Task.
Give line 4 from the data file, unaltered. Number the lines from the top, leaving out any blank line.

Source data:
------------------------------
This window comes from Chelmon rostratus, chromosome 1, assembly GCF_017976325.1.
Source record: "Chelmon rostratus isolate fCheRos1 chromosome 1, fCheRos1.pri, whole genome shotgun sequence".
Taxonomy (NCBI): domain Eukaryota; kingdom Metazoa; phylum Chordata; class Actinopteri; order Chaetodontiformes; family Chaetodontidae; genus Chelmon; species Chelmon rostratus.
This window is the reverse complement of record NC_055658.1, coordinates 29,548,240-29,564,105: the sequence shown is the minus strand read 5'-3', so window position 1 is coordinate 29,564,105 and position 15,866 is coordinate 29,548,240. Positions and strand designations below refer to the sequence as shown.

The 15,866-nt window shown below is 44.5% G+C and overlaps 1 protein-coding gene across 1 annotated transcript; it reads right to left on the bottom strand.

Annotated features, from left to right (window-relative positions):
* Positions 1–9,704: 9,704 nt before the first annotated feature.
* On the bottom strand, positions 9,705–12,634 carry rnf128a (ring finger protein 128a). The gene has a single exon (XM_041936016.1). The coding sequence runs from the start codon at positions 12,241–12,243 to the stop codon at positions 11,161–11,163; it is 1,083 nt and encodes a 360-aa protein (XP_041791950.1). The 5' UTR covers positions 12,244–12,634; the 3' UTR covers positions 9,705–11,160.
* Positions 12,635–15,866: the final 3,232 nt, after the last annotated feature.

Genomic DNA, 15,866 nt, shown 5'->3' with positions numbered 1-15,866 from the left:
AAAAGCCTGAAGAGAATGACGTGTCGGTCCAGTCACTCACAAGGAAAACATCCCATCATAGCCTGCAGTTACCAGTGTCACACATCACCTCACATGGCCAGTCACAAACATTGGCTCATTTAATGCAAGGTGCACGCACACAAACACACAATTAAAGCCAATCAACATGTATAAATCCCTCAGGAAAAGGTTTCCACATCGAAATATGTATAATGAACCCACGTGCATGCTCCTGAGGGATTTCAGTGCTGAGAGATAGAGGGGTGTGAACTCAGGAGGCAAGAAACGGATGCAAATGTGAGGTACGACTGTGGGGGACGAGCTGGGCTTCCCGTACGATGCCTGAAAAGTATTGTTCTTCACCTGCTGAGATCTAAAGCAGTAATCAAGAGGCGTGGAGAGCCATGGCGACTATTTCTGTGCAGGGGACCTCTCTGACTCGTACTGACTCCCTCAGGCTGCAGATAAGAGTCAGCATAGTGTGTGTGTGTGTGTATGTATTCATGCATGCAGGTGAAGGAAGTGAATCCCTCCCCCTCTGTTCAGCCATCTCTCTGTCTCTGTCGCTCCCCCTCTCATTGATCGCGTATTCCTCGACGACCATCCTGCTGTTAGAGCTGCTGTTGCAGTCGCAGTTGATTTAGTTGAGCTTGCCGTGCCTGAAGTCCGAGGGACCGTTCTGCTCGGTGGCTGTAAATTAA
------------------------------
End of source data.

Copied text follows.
This window is the reverse complement of record NC_055658.1, coordinates 29,548,240-29,564,105: the sequence shown is the minus strand read 5'-3', so window position 1 is coordinate 29,564,105 and position 15,866 is coordinate 29,548,240. Positions and strand designations below refer to the sequence as shown.